Earlier this year, Research Co. and Glacier Media asked Canadians about justice. One of our most perplexing findings was the almost-even split in the perception of impartiality: 45 per cent of Canadians think the justice system treats every person fairly, while 43 per cent do not.
This month, we reviewed the sentiments of Canadians towards other entities. When we asked Canadians about the internal operations and leadership of four elements of the justice system, more than two-thirds (67 per cent) say they have confidence in their local police force. This is a slightly higher rating than what is observed for the Supreme Court of Canada (65 per cent) and the Royal Canadian Mounted Police (RCMP) (64 per cent), and significantly higher than provincial criminal courts (58 per cent).
We see some differences in the perceptions of Canadians on the two law enforcement services. B.C. boasts the highest proportion of respondents who have confidence on their local police force (73 per cent) and the lowest for the RCMP (63 per cent).
More than half of Canadians (54 per cent) say their confidence in the internal operations and leadership of the RCMP has not changed over the past five years. While only 12 per cent suggest that the service is more trustworthy now, just over one in four (26 per cent) are less confident than before – a proportion that rises to 30 per cent among men and 38 per cent among Canadians aged 55 and over.
As expected, there is a political slant. While 23 per cent of Liberal Party voters in 2021 are less confident in the RCMP’s internal operations and leadership, the numbers rise to 28 per cent among New Democratic Party (NDP) voters and to 32 per cent among Conservative Party voters. Opposition voters are more likely to believe that the situation has worsened under the current government, which could lead to crime and public safety becoming more than just a wedge issue in the next federal election.
Our individual views on law enforcement are guided by personal experience, and there are some positive indicators. More than three in five Canadians say that the police officers who operate in their community are approachable (69 per cent), respond to calls promptly (68 per cent) and can be trusted (64 per cent), and more than half (57 per cent) regard them as a source of pride.
The one area where the numbers are not particularly stellar is impartiality. Half of Canadians (50 per cent) think the police officers who operate in their community treat every person fairly, while 42 per cent believe this is “definitely” or “probably” not the case.
We see little fluctuation on age and gender on this question, but the regional breakdowns are eye-catching. Only in two provinces do we see more than half of residents endorsing the even-handedness of local police officers: Alberta (58 per cent) and B.C. (52 per cent). The proportions are lower in Saskatchewan and Manitoba (49 per cent), Ontario (also 49 per cent), Quebec (48 per cent) and Atlantic Canada (43 per cent). This means that, in most of the country, fewer than half of residents expect law enforcement officers to lack prejudice and treat everyone the same way.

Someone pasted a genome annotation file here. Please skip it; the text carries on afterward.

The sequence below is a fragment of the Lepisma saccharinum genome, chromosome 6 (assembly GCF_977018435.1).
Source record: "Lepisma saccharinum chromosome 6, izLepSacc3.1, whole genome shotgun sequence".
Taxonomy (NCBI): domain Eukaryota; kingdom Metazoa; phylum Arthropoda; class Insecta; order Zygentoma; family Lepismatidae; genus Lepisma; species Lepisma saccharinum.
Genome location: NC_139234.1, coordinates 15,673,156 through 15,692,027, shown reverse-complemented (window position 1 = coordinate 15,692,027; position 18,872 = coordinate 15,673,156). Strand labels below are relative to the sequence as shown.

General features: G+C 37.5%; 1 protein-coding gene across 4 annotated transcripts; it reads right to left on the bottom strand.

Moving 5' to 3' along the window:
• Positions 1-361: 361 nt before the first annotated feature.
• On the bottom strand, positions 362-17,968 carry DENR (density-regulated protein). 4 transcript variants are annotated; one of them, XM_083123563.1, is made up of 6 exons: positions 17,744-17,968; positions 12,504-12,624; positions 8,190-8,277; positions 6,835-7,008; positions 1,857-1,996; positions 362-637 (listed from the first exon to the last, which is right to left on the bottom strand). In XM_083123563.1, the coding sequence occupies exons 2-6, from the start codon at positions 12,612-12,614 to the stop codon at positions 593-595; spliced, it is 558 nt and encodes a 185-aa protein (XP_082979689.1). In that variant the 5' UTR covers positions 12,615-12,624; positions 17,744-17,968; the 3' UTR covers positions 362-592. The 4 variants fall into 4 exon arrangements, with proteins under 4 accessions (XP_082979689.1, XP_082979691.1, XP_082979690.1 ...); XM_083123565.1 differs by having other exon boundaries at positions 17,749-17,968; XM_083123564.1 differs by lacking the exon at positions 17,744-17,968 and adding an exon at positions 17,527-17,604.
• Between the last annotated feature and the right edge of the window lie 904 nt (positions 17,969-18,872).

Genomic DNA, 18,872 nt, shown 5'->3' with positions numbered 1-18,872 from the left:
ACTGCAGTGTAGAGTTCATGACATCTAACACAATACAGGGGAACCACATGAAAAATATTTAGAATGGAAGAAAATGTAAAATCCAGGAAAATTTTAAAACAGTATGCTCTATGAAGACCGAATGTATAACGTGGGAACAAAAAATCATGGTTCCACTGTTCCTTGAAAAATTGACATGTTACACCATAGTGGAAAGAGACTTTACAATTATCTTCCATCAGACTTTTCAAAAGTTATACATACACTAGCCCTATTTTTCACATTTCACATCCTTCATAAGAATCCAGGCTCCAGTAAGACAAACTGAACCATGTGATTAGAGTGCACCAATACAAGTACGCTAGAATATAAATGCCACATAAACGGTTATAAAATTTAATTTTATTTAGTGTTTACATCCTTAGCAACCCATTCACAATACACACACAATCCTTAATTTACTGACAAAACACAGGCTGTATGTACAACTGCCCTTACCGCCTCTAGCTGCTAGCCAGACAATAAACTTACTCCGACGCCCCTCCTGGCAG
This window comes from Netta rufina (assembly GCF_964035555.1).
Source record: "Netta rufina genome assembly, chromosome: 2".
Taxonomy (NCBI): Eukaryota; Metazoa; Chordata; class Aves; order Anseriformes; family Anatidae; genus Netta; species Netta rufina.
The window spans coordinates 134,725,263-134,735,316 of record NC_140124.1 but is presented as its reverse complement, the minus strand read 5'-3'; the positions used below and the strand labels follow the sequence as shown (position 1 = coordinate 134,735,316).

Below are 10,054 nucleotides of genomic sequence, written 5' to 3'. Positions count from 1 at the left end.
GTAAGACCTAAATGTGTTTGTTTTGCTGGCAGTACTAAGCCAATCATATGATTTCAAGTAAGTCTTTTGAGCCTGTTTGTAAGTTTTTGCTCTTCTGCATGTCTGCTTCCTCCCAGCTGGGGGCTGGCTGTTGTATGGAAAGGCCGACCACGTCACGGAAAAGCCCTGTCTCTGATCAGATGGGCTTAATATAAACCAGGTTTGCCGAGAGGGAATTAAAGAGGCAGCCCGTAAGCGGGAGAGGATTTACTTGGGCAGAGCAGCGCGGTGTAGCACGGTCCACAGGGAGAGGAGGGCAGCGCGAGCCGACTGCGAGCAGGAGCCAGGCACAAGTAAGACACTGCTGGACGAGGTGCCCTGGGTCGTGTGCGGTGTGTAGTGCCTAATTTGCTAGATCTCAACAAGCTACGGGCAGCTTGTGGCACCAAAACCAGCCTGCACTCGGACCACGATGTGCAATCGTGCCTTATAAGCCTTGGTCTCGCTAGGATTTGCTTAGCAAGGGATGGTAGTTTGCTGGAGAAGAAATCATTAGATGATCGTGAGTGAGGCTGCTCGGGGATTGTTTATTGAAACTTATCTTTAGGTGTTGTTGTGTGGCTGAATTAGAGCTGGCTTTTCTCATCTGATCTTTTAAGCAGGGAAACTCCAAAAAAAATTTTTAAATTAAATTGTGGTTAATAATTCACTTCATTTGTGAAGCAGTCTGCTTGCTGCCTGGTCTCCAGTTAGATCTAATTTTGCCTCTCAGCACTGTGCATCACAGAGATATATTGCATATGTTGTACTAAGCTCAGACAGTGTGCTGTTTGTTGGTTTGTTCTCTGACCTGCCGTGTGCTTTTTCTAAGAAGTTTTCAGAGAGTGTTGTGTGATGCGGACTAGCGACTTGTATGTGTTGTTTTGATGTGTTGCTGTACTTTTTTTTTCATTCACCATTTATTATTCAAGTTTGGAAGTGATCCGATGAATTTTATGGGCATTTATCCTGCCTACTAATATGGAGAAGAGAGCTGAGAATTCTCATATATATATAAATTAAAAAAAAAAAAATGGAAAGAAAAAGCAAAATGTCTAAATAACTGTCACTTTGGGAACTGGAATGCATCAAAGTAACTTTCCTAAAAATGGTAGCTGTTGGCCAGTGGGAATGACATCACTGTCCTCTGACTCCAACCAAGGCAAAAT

Last month, a third of Canadians (33 per cent) told us that they have experienced racism during interactions with police and law enforcement. When we analyze the findings of the fairness question by ethnicity, only respondents of South Asian descent are clearly above the Canadian average (61 per cent). Canadians whose origins are Indigenous (48 per cent), European (49 per cent) and East Asian (51 per cent) are more skeptical.
Canada is far from experiencing the problems of its two biggest North American counterparts when it comes to police: The use of excessive and deadly force against minorities in the United States, and endemic corruption and collusion in Mexico. Still, a significant proportion of Canadians are losing faith in the fairness of both the courts and the police.
Policymakers would be wise to look at these results in a different way. At least a third of Canadians have no confidence in their local police force and the RCMP, and practically half are not ready to describe the officers who serve their community as fair to every person.
Mario Canseco is president of Research Co.
Results are based on an online study conducted from June 17-19 among 1,000 adults in Canada. The data has been statistically weighted according to Canadian census figures for age, gender and region. The margin of error is plus or minus 3.1 percentage points, 19 times out of 20.